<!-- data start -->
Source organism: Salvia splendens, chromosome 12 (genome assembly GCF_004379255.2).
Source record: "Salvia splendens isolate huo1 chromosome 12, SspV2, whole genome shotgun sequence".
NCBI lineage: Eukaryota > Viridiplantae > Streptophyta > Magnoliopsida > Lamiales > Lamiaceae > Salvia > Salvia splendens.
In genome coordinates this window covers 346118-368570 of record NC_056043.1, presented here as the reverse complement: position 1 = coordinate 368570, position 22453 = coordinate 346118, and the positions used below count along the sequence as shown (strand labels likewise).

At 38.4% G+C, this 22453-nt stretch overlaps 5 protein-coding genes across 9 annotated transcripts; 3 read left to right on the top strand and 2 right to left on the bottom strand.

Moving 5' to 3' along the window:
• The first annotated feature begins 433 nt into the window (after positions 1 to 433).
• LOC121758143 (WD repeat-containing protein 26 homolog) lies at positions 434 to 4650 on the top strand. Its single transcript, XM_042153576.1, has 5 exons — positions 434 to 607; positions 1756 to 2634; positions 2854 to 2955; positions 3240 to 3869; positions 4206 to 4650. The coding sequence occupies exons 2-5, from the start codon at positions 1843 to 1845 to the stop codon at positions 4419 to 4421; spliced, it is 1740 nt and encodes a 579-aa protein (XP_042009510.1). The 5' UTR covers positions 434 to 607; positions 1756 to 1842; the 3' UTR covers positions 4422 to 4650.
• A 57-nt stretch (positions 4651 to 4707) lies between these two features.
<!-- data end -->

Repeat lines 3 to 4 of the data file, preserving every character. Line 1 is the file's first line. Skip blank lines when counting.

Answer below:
NCBI lineage: Eukaryota > Viridiplantae > Streptophyta > Magnoliopsida > Lamiales > Lamiaceae > Salvia > Salvia splendens.
In genome coordinates this window covers 346118-368570 of record NC_056043.1, presented here as the reverse complement: position 1 = coordinate 368570, position 22453 = coordinate 346118, and the positions used below count along the sequence as shown (strand labels likewise).